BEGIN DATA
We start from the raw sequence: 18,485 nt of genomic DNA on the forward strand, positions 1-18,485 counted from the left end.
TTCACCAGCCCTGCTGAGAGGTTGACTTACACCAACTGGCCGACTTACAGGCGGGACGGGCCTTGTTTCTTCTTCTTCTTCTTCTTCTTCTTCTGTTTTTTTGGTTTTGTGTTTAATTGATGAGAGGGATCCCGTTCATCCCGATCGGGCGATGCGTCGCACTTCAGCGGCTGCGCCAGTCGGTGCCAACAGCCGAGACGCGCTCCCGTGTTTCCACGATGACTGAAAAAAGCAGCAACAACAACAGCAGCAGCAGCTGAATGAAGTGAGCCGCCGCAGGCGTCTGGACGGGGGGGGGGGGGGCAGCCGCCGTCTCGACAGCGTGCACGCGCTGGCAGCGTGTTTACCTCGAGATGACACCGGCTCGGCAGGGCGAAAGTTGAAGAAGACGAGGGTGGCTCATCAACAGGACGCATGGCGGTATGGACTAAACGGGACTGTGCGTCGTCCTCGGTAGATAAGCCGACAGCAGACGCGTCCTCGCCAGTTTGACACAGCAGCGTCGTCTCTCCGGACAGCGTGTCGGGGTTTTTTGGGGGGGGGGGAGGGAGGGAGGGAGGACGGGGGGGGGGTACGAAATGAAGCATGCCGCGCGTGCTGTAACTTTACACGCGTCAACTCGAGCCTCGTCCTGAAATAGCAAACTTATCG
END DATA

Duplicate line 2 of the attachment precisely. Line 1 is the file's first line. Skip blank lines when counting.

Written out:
TTCACCAGCCCTGCTGAGAGGTTGACTTACACCAACTGGCCGACTTACAGGCGGGACGGGCCTTGTTTCTTCTTCTTCTTCTTCTTCTTCTTCTGTTTTTTTGGTTTTGTGTTTAATTGATGAGAGGGATCCCGTTCATCCCGATCGGGCGATGCGTCGCACTTCAGCGGCTGCGCCAGTCGGTGCCAACAGCCGAGACGCGCTCCCGTGTTTCCACGATGACTGAAAAAAGCAGCAACAACAACAGCAGCAGCAGCTGAATGAAGTGAGCCGCCGCAGGCGTCTGGACGGGGGGGGGGGGGGCAGCCGCCGTCTCGACAGCGTGCACGCGCTGGCAGCGTGTTTACCTCGAGATGACACCGGCTCGGCAGGGCGAAAGTTGAAGAAGACGAGGGTGGCTCATCAACAGGACGCATGGCGGTATGGACTAAACGGGACTGTGCGTCGTCCTCGGTAGATAAGCCGACAGCAGACGCGTCCTCGCCAGTTTGACACAGCAGCGTCGTCTCTCCGGACAGCGTGTCGGGGTTTTTTGGGGGGGGGGGAGGGAGGGAGGGAGGACGGGGGGGGGGTACGAAATGAAGCATGCCGCGCGTGCTGTAACTTTACACGCGTCAACTCGAGCCTCGTCCTGAAATAGCAAACTTATCG